Time for Summerland to set priorities

The last 15 years have seen quite a few changes in the communities that dot Okanagan Lake.

I am fairly new to Summerland but not to the Okanagan. The last 15 years have seen quite  a few changes in the communities that dot Okanagan Lake.

With the  exception of Summerland.

Some might think this is a good thing. I don’t happen to agree.

In many ways, change to a community is a good thing. It can bring renewal in the form of new residents, new businesses and new ideas.

Many think that by stifling change, everything will remain the same. Life doesn’t work that way.

Change is like water. It finds another way in. You can either lead the change or it can lead you.

Which brings me to my point.

I’ve been watching with interest the first year of this municipal council. So far, I haven’t been overly impressed.

They were primarily voted in because they were against the proposed swap of ALR land. So it was no surprise that they took care of that issue on Day One. Now what?

A no-smoking bylaw, rainbow crosswalks and backyard chickens.

Really?

I have to believe that there must be more important issues to spend valuable time on.

How about a strategy to attract new employers, a plan to improve the downtown, a proposal to encourage young families to locate here.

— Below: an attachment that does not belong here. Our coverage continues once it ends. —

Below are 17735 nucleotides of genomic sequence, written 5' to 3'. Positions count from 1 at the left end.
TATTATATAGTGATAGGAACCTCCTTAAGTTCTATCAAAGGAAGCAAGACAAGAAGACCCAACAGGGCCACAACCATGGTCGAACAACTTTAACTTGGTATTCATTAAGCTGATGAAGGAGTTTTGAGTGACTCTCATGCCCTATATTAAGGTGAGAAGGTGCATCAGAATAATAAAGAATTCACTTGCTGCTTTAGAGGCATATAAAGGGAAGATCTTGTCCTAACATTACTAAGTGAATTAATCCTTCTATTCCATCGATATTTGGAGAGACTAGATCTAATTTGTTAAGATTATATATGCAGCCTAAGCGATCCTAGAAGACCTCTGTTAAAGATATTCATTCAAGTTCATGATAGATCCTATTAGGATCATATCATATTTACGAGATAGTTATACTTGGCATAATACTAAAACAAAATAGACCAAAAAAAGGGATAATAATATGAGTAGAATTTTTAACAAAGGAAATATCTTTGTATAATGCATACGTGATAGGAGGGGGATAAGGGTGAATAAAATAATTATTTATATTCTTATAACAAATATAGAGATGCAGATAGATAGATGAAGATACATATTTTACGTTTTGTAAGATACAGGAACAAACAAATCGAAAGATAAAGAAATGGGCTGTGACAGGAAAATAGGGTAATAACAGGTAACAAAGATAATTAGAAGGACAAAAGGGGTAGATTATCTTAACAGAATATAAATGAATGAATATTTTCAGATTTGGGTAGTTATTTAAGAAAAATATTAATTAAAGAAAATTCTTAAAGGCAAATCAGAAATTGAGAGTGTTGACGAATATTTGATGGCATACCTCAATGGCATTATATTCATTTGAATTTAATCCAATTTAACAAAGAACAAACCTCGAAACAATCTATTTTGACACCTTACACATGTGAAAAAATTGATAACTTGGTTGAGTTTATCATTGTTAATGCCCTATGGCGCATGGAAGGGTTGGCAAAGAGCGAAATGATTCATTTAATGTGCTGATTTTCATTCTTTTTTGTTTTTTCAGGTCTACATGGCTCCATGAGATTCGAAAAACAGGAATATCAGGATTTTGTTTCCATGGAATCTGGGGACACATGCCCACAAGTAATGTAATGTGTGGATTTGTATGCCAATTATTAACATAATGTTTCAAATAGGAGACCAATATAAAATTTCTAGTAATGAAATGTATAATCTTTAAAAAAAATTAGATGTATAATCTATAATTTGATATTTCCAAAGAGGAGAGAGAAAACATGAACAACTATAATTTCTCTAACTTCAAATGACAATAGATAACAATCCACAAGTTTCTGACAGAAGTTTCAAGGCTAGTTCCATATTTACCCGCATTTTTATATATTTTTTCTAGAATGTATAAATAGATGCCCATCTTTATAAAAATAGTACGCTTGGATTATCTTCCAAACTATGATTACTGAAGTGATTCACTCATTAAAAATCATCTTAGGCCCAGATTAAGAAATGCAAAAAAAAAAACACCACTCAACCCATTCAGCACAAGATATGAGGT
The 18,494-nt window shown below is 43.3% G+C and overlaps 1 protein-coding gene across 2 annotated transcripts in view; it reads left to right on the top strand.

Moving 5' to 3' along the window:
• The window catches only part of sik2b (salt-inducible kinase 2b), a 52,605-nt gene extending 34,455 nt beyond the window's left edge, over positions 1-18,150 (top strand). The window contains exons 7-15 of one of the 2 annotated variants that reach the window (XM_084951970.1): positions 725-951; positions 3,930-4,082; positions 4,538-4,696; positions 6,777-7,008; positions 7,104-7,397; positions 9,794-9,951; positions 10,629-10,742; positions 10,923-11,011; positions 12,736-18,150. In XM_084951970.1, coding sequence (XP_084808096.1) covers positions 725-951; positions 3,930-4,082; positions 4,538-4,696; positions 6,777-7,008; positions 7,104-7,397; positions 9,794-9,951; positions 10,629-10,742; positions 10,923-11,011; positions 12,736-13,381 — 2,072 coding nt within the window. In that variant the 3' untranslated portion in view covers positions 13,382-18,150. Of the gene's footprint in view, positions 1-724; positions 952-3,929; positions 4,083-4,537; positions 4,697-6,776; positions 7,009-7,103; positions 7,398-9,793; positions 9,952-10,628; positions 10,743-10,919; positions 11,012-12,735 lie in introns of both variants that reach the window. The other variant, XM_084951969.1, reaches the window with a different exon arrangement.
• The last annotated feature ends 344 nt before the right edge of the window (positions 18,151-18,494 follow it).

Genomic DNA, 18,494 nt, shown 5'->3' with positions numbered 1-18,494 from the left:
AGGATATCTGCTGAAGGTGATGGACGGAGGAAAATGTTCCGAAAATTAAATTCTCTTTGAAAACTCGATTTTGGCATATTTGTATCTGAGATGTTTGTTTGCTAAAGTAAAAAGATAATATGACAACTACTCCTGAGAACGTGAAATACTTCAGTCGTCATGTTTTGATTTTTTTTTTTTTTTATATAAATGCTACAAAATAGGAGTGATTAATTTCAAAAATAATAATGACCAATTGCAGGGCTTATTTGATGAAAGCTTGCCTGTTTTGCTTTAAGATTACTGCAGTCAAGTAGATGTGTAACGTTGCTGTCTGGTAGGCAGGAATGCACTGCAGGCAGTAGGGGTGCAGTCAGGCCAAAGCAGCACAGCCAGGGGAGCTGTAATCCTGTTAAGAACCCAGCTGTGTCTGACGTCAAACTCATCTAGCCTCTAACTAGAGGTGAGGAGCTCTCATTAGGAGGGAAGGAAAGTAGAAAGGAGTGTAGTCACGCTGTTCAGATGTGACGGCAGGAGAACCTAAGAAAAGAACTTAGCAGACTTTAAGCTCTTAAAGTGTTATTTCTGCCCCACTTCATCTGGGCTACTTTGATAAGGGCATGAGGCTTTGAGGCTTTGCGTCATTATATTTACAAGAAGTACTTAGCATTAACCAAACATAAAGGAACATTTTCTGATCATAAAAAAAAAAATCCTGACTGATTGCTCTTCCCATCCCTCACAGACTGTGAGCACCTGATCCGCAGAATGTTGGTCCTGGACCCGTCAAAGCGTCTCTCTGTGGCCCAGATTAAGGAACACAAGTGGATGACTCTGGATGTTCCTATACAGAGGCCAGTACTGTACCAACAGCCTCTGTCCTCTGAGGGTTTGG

In short, I haven’t seen a bold idea.

While Summerland paints crosswalks and enforces extended smoking bylaws, communities like Peachland and Penticton pass by.

Peachland has turned itself into a vibrant, fun place. From its great restaurants to its summer festivals, it is a family friendly town.

Penticton passed an economic investment zone tax incentive bylaw a few years ago.

So far, it’s brought them several new businesses.

Construction is everywhere and it’s a positive sign that things are heading in the right direction for them.

What frustrates me about this is that Summerland has so much potential.

It’s one of the few communities where the highway doesn’t pass through the middle of town.

Summerland has walkability, a beautiful mix of agriculture and business.

The arts scene here is healthy, the service clubs, like Rotary, do a great job.

Summerland has several above average business leaders here that are achieving greatness.

There is a lot to brag about.

All that is missing is a plan to take advantage of what is already in place and grow it.

Growth appears to be a swear word here, and I get the impression that is intentional.

Change is coming to Summerland. The gig is up. We’ve been discovered. If we weren’t before, being featured on a national television show ought to do it.

The question is, do we want to direct that growth and change or be held captive while it happens.

If you would like an example of how ignoring change can be detrimental, look no further than Kelowna.

For decades, they fought a ring road to get traffic off of highway 97. Now it can take an hour to get from the bridge to the airport.

Change and growth came anyway. Problem is, now they are not in control.

The opportunities in Summerland are endless and mayor and council have all the assets to compete.

All they need is a plan and no more distractions.

Rob Murphy is the sales manager of the Summerland Review.

 

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